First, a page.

to Mrs. Clinton, Bernard Nussbaum, then-White House Counsel,
and Webster Hubbell, former Associate Attorney General and
now-convicted felon, all provided inaccurate and incomplete testimony
to the Committee in order to conceal Mrs. Clinton’s pivotal
role in the decisions surrounding the handling of Mr. Foster’s documents
following his death.
Finally, the Special Committee concludes that the misconduct
surrounding the handling of Mr. Foster’s documents is part of a
larger and more troubling pattern, that began in Arkansas in the
1980s and has continued in Washington during the Clinton Administration,
in which the Clintons and their associates have sought to
hinder, impede and control investigations into Madison Guaranty
S&L and the Whitewater real estate investment. Parts of this larger
pattern include (i) Mrs. Clinton’s decision in 1988—when federal
investigators were examining possible misconduct leading to Madison
Guaranty’s failure just two years before—to order the destruction
of records relating to her representation of this S&L; (ii) Mr.
Foster’s and Mr. Hubbell’s improper and unauthorized 1992 removal
of Rose Law Firm records and files relating to Mrs. Clinton’s
representation of this corrupt S&L; and (iii) and the improper communication
to White House officials during the fall of 1993 of confidential
information relating to ongoing criminal investigations of
Madison Guaranty and of Capital Management Services, Inc., a
small business investment company also central to the Whitewater
affair.
By the time of Vincent Foster’s death in July 1993, the Clintons had
established a pattern of concealing their involvement with
Whitewater and the McDougals’ Madison Guaranty S&L
The actions of senior White House officials and other close Clinton
associates in the days and weeks following Mr. Foster’s death
cannot be viewed in a vacuum. Their actions were but part of a
pattern that began in 1988 of concealing, controlling and even destroying
damaging information concerning the Whitewater real estate
investment and the Clintons’ ties to James and Susan
McDougal and the Madison S&L. Indeed, at the time of Mr. Foster’s
death, the Clintons and their associates were aware that the
Clintons’ involvement with Whitewater land deal, the McDougals,
and the Madison S&L might subject them to civil liability and even
criminal investigation.
In 1988, Mrs. Clinton ordered the destruction of records relating
to her representation of Mr. McDougal’s Madison S&L.11 This was
not a routine destruction of records. At the time, federal regulators
were investigating the operation and solvency of Madison in anticipation
of taking it over. These Rose Law Firm records, which after
Madison’s failure would have belonged to the Resolution Trust Corporation
(‘‘RTC’’),12 were directly relevant to that investigation.
By ordering their destruction, Mrs. Clinton eliminated pertinent
records and also exposed her firm to potential liability with respect
to her representation. Indeed, if such representation was proper, as
Mrs. Clinton has claimed, her document destruction deprived the
law firm of the records necessary to defend itself in a suit by federal
investigators. Moreover, in 1988, Seth Ward, a former associate
of Mr. McDougal and Webster Hubbell’s father-in-law, was actually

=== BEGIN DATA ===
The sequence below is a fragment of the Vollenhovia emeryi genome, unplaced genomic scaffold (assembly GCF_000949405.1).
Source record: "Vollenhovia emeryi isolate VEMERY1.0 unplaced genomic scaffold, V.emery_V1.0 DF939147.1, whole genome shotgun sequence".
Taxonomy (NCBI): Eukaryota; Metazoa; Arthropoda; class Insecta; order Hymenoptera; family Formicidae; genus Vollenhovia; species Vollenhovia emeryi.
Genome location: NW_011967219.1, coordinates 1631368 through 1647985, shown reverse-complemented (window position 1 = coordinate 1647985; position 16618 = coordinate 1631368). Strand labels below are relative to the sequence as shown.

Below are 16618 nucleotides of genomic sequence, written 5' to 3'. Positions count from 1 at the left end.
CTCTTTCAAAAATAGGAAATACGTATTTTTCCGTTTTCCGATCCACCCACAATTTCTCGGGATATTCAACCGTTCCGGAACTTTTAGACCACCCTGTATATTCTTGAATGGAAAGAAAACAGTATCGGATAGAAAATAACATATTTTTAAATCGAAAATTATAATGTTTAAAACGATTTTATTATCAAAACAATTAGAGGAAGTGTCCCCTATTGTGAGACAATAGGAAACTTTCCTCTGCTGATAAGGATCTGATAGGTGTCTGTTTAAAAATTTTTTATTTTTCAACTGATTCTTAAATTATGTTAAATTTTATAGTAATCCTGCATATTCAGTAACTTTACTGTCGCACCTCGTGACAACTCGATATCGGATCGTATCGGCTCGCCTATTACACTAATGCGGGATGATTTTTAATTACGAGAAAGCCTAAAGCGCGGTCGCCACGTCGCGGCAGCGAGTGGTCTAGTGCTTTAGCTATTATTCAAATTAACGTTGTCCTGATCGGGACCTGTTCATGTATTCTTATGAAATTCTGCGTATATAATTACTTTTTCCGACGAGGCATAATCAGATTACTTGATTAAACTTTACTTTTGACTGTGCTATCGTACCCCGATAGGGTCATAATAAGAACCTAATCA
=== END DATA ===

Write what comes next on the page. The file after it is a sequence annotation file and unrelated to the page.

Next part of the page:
suing Madison Guaranty over a land deal that federal regulators
have described as a fraud.13 Mrs. Clinton had performed
work on the project, including having numerous telephones calls
and meetings with Mr. Ward, and the law firm record of her work
and the transactions surrounding this land deal certainly would
have been highly relevant to the conduct of that suit.
Accordingly, Mrs. Clinton’s destruction of documents could constitute
a breach of legal ethics and, possibly, a violation of law if
done with the knowledge that the documents are material to investigations
or ongoing litigation.14 Professor Stephen Gillers of New
York University, a noted ethics expert, has recently stated: ‘‘I don’t
know how it could be that these files were destroyed. . . . It makes
it stranger that they were destroyed, not only so soon after they
were created but also at a time when this lawsuit was about to go
to trial. . . . It certainly could lead to suspicion that she has something
to hide because one possible inference from the destruction
is that there was something in those files that she did not want
to have made public.’’ 15
The pattern further continued during the 1992 presidential campaign,
after questions arose about the Clintons’ investment with
the McDougals in Whitewater and Mrs. Clinton’s representation of
Madison Guaranty before a state agency. In an effort to respond to
inquiries from the press and charges from other candidates, Mrs.
Clinton’s then-law partner, Vincent Foster, collected all the information
he could on the Madison representation. At the conclusion
of the campaign, the Madison files, which were by now the property
of the RTC as conservator of Madison, as well as the files of
other Rose clients for whom Mrs. Clinton had performed legal services,
were secretly removed from the firm by another then-Rose
Law Firm partner, Webster Hubbell. Mr. Hubbell removed these
files, at times taking the firm’s only copies,16 without obtaining the
consent of the firm or client.17 Given that Mr. Hubbell was about
to assume a position of great public trust as Associate Attorney
General, his unauthorized decision to remove these files is especially
troubling.
Also during the 1992 presidential campaign, Mr. Foster or Mr.
Hubbell ordered the printing of billing records relating to the Rose
Law Firm’s representation of Madison Guaranty. These important
records revealed the extent of Mrs. Clinton’s legal work for
McDougal’s S&L, including her telephone call to Beverly Bassett
Schaffer, the Arkansas Securities Commissioner appointed by Governor
Clinton, about the troubled thrift’s controversial proposal to
raise capital by issuing preferred stock. The records also reflected
Mrs. Clinton’s work on the IDC or Castle Grande transaction,